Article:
Mayers ready to lead 2wd charge for Rally Barbados

courtesy Barbados Rally Club/Image Vault;Roger Mayers is the reigning Barbados Rally Club 2wd Champion in his Toyota WR Starlet

Twenty-five years after his first class win on the island’s premier event, reigning Barbados Rally Club (BRC) 2wd Champion Roger Mayers is gearing up to take the fight to all-comers in Rally Barbados 2024 (May 31-June 2). He finished eighth overall last year in his Toyota WR Starlet, equally splitting the 4wd cars that packed the top 15 but has no intention of returning to all-wheel drive to claim a second outright win.
  RB24 is the 34th edition of the Barbados Rally Club’s (BRC) premier event which has its roots in the International All-Stage Rally of 1990; since then, the event has grown in stature to become the Caribbean’s biggest annual motor sport International and a key component in the promotion of ‘Motorsport Island’. The Rally Show and King of the Hill (KotH), the final shakedown and seeding event, will be staged on May 25 and 26.
  Mayers enjoyed his most successful season in two decades in 2023: a shoo-in for the Champion Driver title ahead of the final after a year free of mechanical issues, he failed to start the Winter Rally when an incurable misfire grounded his Starlet, but he still finished third overall and won the SuperModified 2 class for the third time in five years.
  The island’s front-running 2wd cars have often proved fragile when pushed hard in competition. Until last year, even Mayers had only finished Rally Barbados once since 2013, when he equalled brother Barry’s fourth place overall, the highest 2wd finish since the event was last won by a 2wd car in 1997. But the hour or so before last October’s BRC Winter Rally when his Starlet refused to start was particularly challenging, as Mayers had decided that the Champion Driver title might be “a special thing to win” after many years focussing on individual events, rather than championships.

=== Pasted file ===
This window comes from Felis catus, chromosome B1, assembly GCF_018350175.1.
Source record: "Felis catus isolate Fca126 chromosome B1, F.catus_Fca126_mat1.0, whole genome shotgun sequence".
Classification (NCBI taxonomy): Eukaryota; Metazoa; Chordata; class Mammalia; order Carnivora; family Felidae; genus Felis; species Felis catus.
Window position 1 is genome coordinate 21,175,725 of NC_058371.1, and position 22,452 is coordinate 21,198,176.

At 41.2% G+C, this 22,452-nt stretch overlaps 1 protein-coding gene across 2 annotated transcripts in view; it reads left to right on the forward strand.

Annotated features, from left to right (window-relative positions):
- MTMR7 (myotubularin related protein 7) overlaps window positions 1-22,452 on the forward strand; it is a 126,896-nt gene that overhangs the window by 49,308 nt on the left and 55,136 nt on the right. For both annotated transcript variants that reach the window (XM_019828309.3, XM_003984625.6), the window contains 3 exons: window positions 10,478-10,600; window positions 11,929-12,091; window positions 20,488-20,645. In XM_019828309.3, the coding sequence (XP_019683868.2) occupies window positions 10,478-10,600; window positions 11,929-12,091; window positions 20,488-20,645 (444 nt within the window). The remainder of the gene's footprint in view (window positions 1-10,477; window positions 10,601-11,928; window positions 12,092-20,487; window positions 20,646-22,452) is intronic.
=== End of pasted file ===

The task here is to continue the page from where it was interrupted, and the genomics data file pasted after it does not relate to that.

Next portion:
As Mayers explains: “When my car wouldn't work and I was in the service area trying to fix it, I really felt it was a hard pill to swallow, so I was a bit upset. We tried to put Barry’s ECU into my car, which didn’t work. We spoke to the officials and it was all OK that I could use Barry’s car, but putting the ECU back into his Fiesta with the Starlet mapping, it briefly damaged his gearbox shifter. When we couldn't get that to start the rally either, I thought, wait a minute, there's someone up above making sure that I don't do this rally and there must be a reason why. I think the fact that I tried to start the rally in two cars and both wouldn't get over the startline was a serious signal to me.”
  Immediately after the event, work started on preparation for the new season, as Mayers explains: “We stripped the entire engine wiring harness off, which is one of the few pieces that was not changed when I did all the work to make Starlet more reliable. I have a brand-new replacement which we're going to fit within the next two days and the guy in the UK who made it found damage on the old one so we’re really hoping that was the issue. If not, I really am gonna have to start scratching my head.”
  While Mayers says of the Starlet “I think I have all the speed I need now”, he is no stranger to 4wd. He won RB05 in a Ford Focus WRC, having retired while leading on Saturday night the previous year, but he won’t be following former 2wd rivals like Josh Read and Logan Watson into the FIA R5 class: “I have no interest whatsoever in driving those R5 cars. Maybe if we were doing gravel rallies I would be more interested, but it doesn't really suit my whole thinking of rallying.
  “A big love of it is developing the car and doing all the tinkering and making it fast and then reaping rewards of going to the stage and winning, having built the car. To be in a 1984 Starlet that I built at home and to be chasing down these R5 guys when the conditions are suited, that's another thing that gives me a huge grin on my face.”
  Mayers and brother Barry are now also enjoying overseeing sons Zak and Jacob, who have just moved up to the 100cc Juniors class of the Barbados Karting Association. Of reigning Cadet Champion Zak, father Roger says: “Zak had me in tears at the last event when he started to really show his true colours driving his new 100cc. I actually saw some glimmers of me come out. He has developed this little ability where he can live with the back end always having a little bit of a slide on corner entry, which is how I always was. He does seem to be some good chips off the block!”

Rally Barbados is a tarmac rally with around 20 special stages run on the island’s intricate network of public roads, under road closure orders granted by the Ministry of Transport, Works & Water Resources; the previous Sunday’s King of the Hill sprint, run under a similar arrangement, features four timed runs on a roughly four-kilometre stage, the results of which are used to seed the running order for the main event.

For media information only. No regulatory value.

For further media information: e-mail -;
Facebook/BarbadosRallyClub; instagram/@barbadosrallyclub




© 2024